If you’re wondering how caffeine affects your body, these posts are for you. I’ve reviewed how caffeine affects different body parts, as well as some science-based secrets to getting the most OOMPH from your caffeine.
Blog Category: Caffeine Effects
This is a series on How Caffeine Affects the Brain. In Part 1 we’ll discuss how caffeine makes you feel awake and alert, we’ll review the biochemistry, and we’ll summarize the ways caffeine does and does not help you focus.
Why does coffee make you feel like you have to pee? Does caffeine make you dehydrated? What if it’s caffeine from tea? From an energy drink? This is the second in a three-part series on caffeine and hydration.
Drinking coffee reduces the risk of Parkinson’s Disease, but scientists didn’t know exactly how or why. UNTIL NOW! A study by Rutgers University scientists discovered that caffeine and something in the waxy coating of coffee beans (let’s just call it “EHT” for short) work as a dynamic duo to protect the brain.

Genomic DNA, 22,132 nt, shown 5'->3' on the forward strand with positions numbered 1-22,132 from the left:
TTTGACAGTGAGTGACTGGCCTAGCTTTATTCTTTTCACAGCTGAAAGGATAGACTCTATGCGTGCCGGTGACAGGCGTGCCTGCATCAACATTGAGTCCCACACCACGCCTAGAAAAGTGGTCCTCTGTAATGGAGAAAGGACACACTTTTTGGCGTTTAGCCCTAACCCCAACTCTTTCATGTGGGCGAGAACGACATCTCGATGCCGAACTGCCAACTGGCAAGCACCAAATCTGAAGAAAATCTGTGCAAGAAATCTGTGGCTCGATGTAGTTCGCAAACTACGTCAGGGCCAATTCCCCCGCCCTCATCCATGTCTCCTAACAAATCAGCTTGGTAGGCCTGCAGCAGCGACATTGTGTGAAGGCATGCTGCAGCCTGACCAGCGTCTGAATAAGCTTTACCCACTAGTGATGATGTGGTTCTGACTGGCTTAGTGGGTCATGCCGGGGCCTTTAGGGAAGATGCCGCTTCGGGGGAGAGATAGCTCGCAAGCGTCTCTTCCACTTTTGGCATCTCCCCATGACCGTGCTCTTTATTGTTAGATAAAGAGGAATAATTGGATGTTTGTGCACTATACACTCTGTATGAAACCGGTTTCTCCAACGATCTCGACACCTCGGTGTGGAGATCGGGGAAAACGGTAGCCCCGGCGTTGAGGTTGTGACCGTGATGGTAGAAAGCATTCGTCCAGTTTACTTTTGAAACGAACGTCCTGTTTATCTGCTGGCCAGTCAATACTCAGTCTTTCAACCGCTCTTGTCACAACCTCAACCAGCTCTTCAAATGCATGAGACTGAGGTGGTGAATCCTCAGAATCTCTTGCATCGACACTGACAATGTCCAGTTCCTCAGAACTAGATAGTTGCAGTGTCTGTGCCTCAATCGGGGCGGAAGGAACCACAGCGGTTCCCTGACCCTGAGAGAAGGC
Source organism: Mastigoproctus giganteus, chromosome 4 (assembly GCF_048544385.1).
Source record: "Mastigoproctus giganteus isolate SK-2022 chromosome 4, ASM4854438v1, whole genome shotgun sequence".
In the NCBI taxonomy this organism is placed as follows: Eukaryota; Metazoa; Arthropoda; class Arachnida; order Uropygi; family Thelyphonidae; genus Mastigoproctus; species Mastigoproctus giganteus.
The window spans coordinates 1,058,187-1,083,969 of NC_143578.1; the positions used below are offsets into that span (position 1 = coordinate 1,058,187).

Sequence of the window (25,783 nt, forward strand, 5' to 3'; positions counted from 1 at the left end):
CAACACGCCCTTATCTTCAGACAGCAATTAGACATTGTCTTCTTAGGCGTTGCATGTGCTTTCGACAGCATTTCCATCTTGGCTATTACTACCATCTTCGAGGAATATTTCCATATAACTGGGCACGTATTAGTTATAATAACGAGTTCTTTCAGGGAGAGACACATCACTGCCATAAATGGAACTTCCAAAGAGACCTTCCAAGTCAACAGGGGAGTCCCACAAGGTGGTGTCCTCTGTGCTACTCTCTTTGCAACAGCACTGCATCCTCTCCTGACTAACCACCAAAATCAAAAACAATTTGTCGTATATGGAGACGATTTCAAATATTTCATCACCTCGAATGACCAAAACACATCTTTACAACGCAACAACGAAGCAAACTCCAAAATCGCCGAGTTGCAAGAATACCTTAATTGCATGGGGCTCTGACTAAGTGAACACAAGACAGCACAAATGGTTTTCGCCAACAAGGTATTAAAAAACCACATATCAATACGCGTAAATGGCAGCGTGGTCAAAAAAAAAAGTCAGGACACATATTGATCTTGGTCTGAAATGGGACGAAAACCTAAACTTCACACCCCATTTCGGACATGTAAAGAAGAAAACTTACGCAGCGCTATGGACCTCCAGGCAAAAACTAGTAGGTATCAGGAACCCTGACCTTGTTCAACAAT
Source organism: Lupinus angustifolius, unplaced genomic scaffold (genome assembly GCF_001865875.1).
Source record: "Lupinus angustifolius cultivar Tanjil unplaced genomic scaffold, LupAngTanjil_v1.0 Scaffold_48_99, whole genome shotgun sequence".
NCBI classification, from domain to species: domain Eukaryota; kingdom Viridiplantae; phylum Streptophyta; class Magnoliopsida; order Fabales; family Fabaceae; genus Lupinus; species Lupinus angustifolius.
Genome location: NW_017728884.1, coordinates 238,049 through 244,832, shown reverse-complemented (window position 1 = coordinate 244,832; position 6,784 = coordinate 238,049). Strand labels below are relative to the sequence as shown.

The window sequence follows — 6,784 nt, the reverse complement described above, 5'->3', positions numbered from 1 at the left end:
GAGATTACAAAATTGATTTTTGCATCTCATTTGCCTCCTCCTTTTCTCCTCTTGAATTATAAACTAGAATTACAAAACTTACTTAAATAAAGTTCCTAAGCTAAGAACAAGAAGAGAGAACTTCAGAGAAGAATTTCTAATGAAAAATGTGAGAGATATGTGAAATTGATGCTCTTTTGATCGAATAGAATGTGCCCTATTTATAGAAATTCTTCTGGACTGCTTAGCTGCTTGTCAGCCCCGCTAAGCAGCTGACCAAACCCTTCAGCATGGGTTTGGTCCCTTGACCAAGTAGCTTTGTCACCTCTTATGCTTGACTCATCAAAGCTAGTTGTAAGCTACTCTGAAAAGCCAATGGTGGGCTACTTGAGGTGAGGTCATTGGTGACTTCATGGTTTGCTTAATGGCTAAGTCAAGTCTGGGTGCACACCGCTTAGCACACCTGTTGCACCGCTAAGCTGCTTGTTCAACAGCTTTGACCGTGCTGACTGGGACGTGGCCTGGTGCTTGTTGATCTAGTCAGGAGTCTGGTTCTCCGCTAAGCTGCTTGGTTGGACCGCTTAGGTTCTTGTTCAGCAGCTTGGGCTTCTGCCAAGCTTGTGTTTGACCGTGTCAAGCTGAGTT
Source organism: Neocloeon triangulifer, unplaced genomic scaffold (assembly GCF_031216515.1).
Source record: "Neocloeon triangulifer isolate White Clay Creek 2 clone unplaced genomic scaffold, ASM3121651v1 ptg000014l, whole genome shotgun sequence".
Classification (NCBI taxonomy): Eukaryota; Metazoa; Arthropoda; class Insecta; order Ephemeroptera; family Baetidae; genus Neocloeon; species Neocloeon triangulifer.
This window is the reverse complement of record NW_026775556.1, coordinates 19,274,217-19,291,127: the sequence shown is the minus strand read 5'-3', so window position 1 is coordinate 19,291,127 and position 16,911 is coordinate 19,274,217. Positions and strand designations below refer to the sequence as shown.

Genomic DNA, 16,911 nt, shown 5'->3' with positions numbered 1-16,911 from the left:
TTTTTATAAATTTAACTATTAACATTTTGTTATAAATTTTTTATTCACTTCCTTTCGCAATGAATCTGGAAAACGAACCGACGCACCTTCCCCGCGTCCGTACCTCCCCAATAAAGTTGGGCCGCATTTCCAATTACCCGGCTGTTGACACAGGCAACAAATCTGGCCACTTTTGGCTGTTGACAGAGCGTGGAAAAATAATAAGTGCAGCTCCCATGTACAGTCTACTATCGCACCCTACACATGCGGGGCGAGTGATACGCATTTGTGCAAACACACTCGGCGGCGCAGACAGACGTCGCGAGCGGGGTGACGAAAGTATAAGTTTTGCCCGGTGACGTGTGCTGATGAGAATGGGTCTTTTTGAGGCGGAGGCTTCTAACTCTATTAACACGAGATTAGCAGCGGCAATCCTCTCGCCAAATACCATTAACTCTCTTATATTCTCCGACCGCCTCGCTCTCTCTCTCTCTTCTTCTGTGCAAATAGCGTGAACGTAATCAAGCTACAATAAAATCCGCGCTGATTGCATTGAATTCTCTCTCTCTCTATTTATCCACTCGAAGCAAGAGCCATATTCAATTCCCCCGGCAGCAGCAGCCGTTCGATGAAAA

To say it was difficult getting good grades in high school while balancing competitive sports, family obligations etc. feels as silly as admitting I cried over a difficult physics exam. Now I laugh at my previous concept of “difficult” with the context of college, grad school, and adulthood. But balancing everything in high school was hard, and I was in high school during the early 2000s, before energy drinks and Starbucks took over the world. Then energy drinks came along, and I balanced two jobs while I was a full-time student in college, then two different jobs while I was in grad school. Caffeine changed my life in more ways than one, and I’ve been studying the science behind energy drinks since the day I declared myself a biochemistry major back in 2003.
The Energy Drink of the Month for June 2018 is FocusAid.
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